This week, another development in the ongoing plans for a supportive housing facility on Elliott Street has satisfied some and left others scrambling to reassess their options.
At Tuesday’s City Council meeting, councillors passed the first reading of a modified BC Housing proposal for the Elliott Street site, removing the emergency shelter and short-stay beds initially included in the plans.
This comes after BC Housing removed Quesnel Shelter and Support Society – which had been involved with the project from very early on – as the operator of the project, and promised to put out a request for proposals for other qualified organizations to bid on the contract.
Residents of the West Quesnel neighbourhood are no doubt pleased with the changes. Those who oppose of the project have been vocal about not wanting the building to become Seasons House 2.0, with residents loitering around the site much of the day, and needles and drug paraphenalia often found directly around the building.
But the problem remains: where will these vulnerable people go?
The modified plans to the BC Housing project leave a section of our community’s population on the outs, yet again.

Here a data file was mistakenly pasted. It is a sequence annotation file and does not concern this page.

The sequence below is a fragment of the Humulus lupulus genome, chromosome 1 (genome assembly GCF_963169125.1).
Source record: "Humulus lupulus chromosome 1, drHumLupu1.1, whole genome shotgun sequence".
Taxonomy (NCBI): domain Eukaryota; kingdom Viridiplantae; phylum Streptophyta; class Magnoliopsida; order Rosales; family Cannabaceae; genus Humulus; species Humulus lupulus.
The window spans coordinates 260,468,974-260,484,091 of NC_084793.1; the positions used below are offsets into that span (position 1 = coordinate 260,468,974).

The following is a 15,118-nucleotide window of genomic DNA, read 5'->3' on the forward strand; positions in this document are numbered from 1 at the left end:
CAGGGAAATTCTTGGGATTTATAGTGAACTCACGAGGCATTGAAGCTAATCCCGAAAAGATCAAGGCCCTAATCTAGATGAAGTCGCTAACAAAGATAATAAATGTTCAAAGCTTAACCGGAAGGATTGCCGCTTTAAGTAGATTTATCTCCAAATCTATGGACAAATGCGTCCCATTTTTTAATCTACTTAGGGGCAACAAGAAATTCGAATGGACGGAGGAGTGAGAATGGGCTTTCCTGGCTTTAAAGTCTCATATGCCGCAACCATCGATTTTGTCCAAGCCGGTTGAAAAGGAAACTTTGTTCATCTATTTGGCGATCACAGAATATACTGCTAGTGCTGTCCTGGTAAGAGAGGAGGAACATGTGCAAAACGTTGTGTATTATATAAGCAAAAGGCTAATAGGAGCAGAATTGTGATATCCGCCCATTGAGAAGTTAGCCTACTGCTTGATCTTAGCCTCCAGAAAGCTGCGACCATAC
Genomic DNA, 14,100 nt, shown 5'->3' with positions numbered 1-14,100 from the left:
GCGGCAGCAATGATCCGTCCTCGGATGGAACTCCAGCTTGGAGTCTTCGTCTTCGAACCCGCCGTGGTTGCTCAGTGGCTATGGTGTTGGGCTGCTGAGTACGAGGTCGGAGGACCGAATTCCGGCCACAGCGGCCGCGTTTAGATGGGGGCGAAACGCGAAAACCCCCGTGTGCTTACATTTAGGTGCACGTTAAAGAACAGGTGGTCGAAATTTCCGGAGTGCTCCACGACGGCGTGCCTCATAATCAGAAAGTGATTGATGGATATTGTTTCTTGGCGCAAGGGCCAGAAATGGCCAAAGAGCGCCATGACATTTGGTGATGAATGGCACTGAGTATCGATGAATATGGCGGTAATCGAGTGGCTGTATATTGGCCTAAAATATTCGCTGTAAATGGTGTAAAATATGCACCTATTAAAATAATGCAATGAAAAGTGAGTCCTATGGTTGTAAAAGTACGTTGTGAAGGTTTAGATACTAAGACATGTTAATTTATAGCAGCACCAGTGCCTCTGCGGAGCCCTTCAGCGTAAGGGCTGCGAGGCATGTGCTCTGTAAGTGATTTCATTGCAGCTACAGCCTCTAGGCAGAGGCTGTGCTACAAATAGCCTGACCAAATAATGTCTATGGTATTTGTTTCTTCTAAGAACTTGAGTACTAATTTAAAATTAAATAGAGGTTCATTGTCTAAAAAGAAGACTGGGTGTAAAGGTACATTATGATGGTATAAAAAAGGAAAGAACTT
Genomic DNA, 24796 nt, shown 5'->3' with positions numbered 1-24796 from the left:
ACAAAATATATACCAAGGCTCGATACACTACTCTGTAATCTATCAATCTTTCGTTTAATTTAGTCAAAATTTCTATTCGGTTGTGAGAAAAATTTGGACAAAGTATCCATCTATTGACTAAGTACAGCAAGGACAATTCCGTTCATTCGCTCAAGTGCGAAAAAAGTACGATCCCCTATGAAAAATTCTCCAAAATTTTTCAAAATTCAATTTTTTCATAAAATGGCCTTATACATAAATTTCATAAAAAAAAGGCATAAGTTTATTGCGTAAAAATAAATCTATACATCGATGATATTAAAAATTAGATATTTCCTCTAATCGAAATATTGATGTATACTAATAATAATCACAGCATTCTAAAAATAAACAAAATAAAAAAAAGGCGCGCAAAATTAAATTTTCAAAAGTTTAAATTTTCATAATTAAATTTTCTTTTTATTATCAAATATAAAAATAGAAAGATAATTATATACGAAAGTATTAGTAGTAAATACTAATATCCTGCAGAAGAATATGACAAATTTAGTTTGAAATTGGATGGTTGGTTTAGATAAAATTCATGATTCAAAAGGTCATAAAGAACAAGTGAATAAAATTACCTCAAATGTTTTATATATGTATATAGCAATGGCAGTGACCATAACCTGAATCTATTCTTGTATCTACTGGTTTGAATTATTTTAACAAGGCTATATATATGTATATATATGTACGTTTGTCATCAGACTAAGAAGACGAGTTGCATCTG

Seasons House, on Carson Avenue, is at the end of its life, with the building no longer adequate to meeting the needs of the Quesnel Shelter and Support Society in serving its clients.
There’s no easy answer as to where to put a new shelter. Home owners understandably don’t want it in a residential neighbourhood; business owners would prefer it not be nearby either.
It would be easy, given the location of the Observer office, for us to say, “Not in my backyard!” and mean it literally.
But if not our backyard, whose?
The suggestion of an out-of-town shelter, with dedicated transport provided for client appointments in town, has been made, and it’s not the worst idea. But it is, perhaps, a solution that would quickly unravel, say, if shelter residents missed their bus – then where would they sleep? In the doorways of local businesses? That is far from an ideal result for the individuals or for Quesnel’s businesses.
Perhaps the solution – although likely an expensive one – is tearing down or modifying the current building, to make it more hospitable and a better fit for the shelter, or building a dedicated facility at the edge of the downtown core that is still walkable to access essential services.
Either way, the clients of Seasons House need access to meals, medical care and a roof over their heads, at the very least. Like it or not, these residents are part of our community. Let’s come up with a viable solution for them, before they end up sleeping rough in your backyard.
Quesnel Cariboo Observer